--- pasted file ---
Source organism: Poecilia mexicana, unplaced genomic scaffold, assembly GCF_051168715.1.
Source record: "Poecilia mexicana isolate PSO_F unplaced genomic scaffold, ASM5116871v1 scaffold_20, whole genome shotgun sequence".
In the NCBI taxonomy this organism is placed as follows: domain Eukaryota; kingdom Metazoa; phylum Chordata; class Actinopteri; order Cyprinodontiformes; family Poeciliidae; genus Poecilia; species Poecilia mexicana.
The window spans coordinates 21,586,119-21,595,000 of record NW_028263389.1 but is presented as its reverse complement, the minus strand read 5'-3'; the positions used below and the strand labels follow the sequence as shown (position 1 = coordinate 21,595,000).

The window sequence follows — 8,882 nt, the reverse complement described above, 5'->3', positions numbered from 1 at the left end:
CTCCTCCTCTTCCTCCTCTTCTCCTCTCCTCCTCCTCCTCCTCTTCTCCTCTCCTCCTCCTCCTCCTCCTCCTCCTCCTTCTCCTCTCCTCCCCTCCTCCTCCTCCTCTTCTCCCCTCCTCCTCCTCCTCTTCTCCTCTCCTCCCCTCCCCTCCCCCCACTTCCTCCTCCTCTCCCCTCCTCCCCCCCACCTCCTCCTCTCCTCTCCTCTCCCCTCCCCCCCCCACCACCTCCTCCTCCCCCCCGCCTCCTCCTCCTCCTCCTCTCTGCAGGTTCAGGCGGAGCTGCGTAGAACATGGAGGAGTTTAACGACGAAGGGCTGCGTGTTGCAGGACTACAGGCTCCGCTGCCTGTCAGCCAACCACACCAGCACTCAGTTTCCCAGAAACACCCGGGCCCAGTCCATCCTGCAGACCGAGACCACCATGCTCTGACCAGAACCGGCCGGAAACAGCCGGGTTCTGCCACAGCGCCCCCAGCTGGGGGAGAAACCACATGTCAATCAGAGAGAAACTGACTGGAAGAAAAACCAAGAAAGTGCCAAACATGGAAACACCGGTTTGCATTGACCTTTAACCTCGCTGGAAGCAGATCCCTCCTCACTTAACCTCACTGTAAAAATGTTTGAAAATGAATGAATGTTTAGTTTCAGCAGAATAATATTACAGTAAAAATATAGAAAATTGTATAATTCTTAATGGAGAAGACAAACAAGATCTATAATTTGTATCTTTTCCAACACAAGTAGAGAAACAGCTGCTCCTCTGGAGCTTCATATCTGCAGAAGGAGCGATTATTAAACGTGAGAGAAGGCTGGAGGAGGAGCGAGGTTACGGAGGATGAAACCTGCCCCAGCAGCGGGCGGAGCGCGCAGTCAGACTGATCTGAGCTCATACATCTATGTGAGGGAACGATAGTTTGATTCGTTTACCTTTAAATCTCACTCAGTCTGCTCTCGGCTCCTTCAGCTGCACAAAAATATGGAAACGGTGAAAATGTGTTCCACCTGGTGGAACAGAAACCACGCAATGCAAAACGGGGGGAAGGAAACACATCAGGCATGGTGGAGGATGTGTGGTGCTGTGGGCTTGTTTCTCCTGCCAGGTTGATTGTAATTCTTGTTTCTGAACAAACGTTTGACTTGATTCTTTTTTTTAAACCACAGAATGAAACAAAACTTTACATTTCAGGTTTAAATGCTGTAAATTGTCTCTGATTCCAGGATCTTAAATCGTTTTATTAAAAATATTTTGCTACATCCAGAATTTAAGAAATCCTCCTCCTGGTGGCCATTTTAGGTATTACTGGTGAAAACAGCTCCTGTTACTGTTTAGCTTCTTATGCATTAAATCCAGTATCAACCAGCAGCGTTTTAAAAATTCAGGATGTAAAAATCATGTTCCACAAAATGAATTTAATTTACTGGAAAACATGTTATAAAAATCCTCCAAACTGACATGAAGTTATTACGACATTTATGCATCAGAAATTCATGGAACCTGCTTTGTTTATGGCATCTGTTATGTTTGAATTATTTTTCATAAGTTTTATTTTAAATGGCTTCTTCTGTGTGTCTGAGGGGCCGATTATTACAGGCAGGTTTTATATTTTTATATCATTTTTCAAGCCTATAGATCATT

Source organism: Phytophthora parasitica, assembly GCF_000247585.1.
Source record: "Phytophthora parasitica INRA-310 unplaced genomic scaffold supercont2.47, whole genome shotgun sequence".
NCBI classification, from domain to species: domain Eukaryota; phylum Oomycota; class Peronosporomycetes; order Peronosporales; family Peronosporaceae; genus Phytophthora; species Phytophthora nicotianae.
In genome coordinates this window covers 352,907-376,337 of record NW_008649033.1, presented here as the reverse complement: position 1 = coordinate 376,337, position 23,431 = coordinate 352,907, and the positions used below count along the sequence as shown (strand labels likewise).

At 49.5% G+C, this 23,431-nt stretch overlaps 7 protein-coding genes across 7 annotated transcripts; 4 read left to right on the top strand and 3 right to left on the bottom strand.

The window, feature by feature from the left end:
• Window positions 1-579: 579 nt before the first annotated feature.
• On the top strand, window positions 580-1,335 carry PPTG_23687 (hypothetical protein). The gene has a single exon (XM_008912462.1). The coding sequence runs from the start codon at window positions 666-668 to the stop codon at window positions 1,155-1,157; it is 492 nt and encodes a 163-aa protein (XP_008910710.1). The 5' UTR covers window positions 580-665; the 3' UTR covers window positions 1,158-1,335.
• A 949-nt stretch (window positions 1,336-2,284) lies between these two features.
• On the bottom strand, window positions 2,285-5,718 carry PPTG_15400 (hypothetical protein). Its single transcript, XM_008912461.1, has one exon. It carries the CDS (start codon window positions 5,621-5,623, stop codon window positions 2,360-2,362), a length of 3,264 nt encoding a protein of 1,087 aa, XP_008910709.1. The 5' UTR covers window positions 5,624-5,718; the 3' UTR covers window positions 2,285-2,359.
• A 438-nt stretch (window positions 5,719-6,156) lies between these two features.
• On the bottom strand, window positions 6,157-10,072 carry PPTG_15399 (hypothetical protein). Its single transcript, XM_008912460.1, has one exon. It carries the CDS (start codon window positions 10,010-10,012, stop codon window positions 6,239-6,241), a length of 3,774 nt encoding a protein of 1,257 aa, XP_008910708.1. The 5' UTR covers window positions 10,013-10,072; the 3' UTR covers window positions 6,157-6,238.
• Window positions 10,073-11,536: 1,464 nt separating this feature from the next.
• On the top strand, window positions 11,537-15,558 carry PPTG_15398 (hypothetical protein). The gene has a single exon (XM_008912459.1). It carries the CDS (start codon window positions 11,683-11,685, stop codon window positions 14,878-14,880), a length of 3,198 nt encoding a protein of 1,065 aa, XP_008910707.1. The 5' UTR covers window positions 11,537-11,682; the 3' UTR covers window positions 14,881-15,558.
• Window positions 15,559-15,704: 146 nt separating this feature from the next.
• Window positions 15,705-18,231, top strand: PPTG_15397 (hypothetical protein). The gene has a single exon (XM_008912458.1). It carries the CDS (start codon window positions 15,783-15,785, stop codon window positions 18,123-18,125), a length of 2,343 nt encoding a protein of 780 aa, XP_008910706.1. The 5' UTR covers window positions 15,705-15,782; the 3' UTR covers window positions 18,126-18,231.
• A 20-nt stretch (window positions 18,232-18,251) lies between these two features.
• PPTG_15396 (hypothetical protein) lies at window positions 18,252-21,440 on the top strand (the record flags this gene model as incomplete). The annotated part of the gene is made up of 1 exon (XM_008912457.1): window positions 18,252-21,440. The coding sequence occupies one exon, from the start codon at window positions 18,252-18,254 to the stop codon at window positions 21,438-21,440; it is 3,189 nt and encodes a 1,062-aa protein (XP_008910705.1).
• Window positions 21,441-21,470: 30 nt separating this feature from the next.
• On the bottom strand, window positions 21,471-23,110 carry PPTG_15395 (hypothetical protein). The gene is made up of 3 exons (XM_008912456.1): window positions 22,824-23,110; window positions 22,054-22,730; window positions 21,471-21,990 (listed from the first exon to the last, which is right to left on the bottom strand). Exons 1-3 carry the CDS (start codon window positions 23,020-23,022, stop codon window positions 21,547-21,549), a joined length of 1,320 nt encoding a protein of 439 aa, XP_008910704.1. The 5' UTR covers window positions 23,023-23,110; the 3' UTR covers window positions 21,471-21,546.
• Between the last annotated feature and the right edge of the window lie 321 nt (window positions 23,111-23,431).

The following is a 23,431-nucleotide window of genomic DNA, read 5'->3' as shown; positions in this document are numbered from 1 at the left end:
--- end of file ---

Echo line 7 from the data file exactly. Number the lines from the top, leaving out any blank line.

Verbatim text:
Source organism: Phytophthora parasitica, assembly GCF_000247585.1.